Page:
Next, there is the caller and the callerAddress. In most cases, these two addresses are identical and represent the source of the message call, i.e. what is called the sender Is in the yellow paper. There are cases, however, namely so called delegate calls, where these address are not identical. We will come back to this in the next post.

The contract object also maintains the gas available for the execution. This field is initialized when the the execution starts and can then be reduced by calling UseGas() to consume a certain amount of gas.

Next, there is the EVM itself. The EVM refers to a state (StateDB), a transaction context and a block context. It also holds an attribute abort which can be set to abort the execution, and a field callGasTemp which is used to hold the gas value in some cases, we will see this field in action later.

Finally, there is the EVM interpreter. The interpreter is doing all the hard work of running a piece of code. For that purpose, it references a jump table which is essentially a list of opcodes together with references to corresponding Go functions that need to be run whenever this opcode is encountered. The interpreter also maintains the scope context which is a structure bundling the data that is refreshed with every execution of a smart contract – the content of the memory, the content of the stack and the contract execution, represented by a contract object.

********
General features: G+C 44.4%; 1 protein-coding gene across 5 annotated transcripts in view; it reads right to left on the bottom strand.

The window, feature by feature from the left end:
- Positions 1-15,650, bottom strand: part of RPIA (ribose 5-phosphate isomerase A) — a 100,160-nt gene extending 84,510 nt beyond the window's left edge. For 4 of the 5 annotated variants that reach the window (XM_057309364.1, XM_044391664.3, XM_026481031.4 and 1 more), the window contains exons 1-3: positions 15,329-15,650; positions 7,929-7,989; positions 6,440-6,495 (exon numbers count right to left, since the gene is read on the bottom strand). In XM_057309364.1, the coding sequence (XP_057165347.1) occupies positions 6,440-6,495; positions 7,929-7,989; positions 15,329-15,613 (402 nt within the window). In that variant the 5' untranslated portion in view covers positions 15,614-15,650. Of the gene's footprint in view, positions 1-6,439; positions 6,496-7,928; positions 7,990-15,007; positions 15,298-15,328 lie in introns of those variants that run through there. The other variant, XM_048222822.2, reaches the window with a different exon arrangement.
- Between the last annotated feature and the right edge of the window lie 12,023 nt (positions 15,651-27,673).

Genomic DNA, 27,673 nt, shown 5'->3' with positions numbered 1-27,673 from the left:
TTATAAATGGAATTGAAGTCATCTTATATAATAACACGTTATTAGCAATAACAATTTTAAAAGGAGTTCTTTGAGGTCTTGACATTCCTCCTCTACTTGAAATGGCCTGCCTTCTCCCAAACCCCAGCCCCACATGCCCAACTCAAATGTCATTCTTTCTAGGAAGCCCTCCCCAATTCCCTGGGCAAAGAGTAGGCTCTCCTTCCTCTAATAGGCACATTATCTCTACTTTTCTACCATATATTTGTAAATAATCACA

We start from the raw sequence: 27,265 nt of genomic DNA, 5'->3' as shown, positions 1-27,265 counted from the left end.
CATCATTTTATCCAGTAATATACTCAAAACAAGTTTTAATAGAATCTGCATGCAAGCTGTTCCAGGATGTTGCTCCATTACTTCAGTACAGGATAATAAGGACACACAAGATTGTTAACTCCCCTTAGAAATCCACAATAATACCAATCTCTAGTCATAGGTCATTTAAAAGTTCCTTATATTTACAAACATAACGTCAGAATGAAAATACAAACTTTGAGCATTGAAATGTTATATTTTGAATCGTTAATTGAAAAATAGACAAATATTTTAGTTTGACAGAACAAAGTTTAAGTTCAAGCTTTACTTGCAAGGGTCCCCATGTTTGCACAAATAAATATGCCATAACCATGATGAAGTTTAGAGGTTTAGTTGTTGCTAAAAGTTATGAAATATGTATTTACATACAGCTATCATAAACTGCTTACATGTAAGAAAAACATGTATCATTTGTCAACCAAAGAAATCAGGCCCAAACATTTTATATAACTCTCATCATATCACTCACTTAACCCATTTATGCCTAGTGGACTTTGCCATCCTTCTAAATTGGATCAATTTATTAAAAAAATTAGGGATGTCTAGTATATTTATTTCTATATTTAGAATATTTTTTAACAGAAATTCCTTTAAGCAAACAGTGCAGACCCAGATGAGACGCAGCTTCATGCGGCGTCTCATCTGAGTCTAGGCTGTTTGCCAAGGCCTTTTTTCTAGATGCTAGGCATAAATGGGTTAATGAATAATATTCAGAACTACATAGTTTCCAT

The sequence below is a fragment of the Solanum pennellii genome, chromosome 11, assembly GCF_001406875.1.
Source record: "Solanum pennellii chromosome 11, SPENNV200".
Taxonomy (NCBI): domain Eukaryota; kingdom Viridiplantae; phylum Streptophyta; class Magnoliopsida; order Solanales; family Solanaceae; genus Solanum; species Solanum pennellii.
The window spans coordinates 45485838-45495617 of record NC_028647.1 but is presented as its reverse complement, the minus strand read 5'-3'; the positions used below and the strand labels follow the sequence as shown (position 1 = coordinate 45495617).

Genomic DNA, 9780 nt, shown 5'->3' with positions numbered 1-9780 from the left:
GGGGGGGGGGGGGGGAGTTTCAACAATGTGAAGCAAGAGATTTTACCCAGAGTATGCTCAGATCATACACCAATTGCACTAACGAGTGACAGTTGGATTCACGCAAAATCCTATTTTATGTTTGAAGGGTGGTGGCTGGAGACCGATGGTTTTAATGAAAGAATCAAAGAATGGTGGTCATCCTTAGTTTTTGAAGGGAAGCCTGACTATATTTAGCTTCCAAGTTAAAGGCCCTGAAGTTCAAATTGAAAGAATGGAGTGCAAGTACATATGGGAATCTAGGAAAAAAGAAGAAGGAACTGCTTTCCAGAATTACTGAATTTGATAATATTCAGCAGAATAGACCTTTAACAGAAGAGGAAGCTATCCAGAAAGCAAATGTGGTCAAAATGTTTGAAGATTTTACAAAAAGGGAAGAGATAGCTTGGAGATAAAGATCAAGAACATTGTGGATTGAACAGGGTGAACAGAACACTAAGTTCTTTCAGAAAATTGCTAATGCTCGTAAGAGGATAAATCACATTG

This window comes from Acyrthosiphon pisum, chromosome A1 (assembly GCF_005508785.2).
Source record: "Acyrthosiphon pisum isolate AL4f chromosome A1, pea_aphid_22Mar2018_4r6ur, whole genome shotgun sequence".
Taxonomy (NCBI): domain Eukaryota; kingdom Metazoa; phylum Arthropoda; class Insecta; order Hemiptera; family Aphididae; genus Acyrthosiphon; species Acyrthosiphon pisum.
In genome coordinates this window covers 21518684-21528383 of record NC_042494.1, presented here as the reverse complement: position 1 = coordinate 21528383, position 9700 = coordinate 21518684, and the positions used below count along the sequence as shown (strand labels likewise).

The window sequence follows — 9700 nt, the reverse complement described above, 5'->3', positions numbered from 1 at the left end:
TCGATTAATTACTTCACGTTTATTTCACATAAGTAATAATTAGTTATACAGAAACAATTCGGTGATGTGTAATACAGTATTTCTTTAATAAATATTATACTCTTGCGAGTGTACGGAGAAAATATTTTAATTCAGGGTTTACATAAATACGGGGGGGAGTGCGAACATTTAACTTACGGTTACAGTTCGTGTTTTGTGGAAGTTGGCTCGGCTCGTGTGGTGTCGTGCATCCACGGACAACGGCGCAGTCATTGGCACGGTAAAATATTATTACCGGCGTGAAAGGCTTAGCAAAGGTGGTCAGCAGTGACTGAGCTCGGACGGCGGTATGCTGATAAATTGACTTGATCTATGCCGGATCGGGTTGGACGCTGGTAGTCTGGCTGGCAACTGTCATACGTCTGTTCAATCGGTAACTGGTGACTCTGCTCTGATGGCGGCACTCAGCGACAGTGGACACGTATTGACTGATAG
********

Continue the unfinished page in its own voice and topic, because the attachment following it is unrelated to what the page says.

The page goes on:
Code execution in the yellow paper

Before we move on to understand how the code execution actually works, let us take a short look at the yellow paper, in particular sections 6, 8 and 8 describing contract execution, and try to map the data structures and functions described there to the part of the source code that we have just explored.

The central function that describes the execution of a contract code in the yellow paper is a function denoted by a capital Theta (Θ) in the yellow paper. This function has the following arguments.

  • the state on which the code operates
  • the sender of the message call or transaction
  • the origin of the transaction (which is always an EOA and the address which signed the transaction)
  • the recipient of the message call